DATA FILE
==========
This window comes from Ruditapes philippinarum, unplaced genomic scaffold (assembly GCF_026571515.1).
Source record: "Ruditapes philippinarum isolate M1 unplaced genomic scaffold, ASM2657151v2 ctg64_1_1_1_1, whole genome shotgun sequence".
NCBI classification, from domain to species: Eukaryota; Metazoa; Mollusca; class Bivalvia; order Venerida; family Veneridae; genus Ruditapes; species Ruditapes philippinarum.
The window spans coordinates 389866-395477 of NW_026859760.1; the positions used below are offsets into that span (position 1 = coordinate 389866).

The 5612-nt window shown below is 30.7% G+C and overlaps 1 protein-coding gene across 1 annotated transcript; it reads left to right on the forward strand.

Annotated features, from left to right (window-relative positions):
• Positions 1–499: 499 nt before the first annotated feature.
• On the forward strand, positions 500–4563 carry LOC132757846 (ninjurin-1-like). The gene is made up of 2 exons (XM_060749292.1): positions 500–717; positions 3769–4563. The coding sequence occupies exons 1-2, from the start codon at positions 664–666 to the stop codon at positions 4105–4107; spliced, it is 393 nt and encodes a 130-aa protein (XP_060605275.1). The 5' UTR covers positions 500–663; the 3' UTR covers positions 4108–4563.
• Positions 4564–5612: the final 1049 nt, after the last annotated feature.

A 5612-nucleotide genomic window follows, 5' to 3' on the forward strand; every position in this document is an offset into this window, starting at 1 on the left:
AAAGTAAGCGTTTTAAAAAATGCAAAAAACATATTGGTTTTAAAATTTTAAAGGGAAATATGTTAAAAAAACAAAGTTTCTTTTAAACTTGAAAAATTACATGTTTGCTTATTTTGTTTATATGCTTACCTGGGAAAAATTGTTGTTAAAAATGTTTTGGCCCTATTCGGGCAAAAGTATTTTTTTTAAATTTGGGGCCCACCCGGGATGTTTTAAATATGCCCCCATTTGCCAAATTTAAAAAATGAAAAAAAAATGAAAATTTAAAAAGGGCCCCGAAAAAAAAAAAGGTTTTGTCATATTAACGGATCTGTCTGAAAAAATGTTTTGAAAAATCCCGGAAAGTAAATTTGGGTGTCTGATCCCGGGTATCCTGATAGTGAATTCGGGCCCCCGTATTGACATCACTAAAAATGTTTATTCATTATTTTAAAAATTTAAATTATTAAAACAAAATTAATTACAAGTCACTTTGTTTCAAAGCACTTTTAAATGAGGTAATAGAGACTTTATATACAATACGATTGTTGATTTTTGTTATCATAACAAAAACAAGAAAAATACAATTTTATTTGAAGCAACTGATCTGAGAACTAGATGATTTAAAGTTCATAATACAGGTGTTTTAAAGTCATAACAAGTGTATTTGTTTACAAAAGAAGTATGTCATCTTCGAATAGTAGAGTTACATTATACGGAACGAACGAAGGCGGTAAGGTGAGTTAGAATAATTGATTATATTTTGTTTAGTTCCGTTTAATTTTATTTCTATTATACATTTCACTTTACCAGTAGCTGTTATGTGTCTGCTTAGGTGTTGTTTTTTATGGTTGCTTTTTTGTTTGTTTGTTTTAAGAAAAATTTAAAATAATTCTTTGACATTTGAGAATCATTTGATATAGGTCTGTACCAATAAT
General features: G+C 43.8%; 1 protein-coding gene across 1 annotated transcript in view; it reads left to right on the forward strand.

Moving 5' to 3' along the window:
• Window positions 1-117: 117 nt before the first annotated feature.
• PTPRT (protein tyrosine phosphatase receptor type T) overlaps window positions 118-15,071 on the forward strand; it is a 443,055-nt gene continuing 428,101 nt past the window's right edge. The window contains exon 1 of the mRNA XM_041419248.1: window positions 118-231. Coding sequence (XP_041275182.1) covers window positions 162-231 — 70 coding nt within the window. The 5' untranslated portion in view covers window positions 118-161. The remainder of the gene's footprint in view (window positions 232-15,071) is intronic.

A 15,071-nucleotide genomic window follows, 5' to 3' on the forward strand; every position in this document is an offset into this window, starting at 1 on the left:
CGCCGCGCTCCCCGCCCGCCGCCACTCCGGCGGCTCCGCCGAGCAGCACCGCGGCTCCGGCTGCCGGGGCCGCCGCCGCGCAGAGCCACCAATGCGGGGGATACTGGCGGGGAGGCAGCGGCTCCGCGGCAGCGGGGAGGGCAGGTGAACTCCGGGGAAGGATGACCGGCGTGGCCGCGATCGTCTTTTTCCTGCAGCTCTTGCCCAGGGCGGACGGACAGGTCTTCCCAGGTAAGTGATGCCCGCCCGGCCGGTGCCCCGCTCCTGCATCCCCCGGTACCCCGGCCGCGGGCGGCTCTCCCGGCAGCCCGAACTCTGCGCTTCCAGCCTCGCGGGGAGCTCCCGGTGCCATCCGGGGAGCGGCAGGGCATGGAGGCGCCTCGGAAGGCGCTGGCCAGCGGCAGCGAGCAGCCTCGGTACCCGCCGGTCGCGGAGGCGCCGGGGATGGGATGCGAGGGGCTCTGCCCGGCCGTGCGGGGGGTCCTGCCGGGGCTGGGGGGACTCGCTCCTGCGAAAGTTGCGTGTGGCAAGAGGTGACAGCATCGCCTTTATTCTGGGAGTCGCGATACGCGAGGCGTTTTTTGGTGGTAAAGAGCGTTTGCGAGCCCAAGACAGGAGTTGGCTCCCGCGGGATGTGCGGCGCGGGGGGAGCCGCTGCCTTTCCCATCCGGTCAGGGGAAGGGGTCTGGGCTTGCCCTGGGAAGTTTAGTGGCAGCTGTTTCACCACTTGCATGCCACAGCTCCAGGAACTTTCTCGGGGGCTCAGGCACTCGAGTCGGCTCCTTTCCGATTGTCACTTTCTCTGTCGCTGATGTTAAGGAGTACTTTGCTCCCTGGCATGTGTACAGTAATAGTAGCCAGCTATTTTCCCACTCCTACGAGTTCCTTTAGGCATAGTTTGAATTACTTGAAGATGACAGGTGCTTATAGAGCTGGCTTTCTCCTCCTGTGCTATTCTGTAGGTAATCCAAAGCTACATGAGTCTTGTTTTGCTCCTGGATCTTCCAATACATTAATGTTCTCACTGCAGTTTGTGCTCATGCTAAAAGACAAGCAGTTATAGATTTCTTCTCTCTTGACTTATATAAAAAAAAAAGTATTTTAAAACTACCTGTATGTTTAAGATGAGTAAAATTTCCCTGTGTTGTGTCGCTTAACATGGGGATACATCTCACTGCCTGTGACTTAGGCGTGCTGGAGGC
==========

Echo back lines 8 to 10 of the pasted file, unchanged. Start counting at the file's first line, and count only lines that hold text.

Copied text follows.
• On the forward strand, positions 500–4563 carry LOC132757846 (ninjurin-1-like). The gene is made up of 2 exons (XM_060749292.1): positions 500–717; positions 3769–4563. The coding sequence occupies exons 1-2, from the start codon at positions 664–666 to the stop codon at positions 4105–4107; spliced, it is 393 nt and encodes a 130-aa protein (XP_060605275.1). The 5' UTR covers positions 500–663; the 3' UTR covers positions 4108–4563.
• Positions 4564–5612: the final 1049 nt, after the last annotated feature.

A 5612-nucleotide genomic window follows, 5' to 3' on the forward strand; every position in this document is an offset into this window, starting at 1 on the left: